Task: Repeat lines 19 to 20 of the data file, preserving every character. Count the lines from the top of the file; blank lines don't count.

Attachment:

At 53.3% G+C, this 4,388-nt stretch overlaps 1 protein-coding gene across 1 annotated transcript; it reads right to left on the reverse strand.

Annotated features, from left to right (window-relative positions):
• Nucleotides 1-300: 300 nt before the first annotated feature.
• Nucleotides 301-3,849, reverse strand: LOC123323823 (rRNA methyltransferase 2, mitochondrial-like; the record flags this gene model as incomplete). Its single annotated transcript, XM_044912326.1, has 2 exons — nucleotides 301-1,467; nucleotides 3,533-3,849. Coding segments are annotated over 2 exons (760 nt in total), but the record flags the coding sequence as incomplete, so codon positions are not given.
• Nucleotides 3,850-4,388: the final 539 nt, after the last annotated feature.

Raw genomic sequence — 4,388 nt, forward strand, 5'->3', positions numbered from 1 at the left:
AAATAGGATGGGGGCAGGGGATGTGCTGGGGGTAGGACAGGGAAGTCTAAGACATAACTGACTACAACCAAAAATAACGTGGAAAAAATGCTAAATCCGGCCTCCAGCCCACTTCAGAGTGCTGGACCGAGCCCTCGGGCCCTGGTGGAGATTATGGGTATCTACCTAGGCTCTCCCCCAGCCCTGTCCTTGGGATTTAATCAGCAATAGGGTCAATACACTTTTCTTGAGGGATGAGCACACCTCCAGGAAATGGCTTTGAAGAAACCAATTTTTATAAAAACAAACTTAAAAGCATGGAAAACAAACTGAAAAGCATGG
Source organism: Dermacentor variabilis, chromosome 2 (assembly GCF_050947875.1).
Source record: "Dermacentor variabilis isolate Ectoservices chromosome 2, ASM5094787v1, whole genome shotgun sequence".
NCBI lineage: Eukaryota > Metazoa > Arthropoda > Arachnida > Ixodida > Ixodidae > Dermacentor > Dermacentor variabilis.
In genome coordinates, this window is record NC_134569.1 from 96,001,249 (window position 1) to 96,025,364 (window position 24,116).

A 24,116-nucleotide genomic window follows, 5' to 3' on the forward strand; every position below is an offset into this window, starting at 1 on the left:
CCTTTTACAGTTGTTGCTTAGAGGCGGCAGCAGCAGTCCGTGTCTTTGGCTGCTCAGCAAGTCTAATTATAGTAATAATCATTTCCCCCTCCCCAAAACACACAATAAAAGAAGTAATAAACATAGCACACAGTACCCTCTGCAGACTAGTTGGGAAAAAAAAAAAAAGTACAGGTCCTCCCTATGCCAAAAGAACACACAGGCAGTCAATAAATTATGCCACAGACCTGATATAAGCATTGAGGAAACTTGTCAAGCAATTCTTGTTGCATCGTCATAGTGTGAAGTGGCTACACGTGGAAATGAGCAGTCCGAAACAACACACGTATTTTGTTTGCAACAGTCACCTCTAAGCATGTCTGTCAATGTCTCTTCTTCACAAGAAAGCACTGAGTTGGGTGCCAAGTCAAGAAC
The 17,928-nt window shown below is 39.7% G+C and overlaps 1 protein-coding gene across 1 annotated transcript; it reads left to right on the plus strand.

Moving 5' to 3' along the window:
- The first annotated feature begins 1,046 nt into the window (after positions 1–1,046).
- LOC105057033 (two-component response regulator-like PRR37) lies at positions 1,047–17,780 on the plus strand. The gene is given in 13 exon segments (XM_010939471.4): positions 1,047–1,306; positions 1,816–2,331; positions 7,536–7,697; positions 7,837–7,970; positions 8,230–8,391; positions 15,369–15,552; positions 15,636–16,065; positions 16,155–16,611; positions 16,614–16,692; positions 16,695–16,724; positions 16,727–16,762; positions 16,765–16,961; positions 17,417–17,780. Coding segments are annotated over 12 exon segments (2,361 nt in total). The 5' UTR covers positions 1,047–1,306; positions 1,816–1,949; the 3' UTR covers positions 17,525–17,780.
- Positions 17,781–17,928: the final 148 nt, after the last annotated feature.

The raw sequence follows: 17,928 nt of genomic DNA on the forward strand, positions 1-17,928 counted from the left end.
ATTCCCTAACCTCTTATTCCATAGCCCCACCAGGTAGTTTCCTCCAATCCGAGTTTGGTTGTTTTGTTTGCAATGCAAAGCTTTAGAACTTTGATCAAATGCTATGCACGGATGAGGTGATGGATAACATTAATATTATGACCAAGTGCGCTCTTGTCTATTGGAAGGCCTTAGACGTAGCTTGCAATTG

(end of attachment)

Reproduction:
The raw sequence follows: 17,928 nt of genomic DNA on the forward strand, positions 1-17,928 counted from the left end.
ATTCCCTAACCTCTTATTCCATAGCCCCACCAGGTAGTTTCCTCCAATCCGAGTTTGGTTGTTTTGTTTGCAATGCAAAGCTTTAGAACTTTGATCAAATGCTATGCACGGATGAGGTGATGGATAACATTAATATTATGACCAAGTGCGCTCTTGTCTATTGGAAGGCCTTAGACGTAGCTTGCAATTG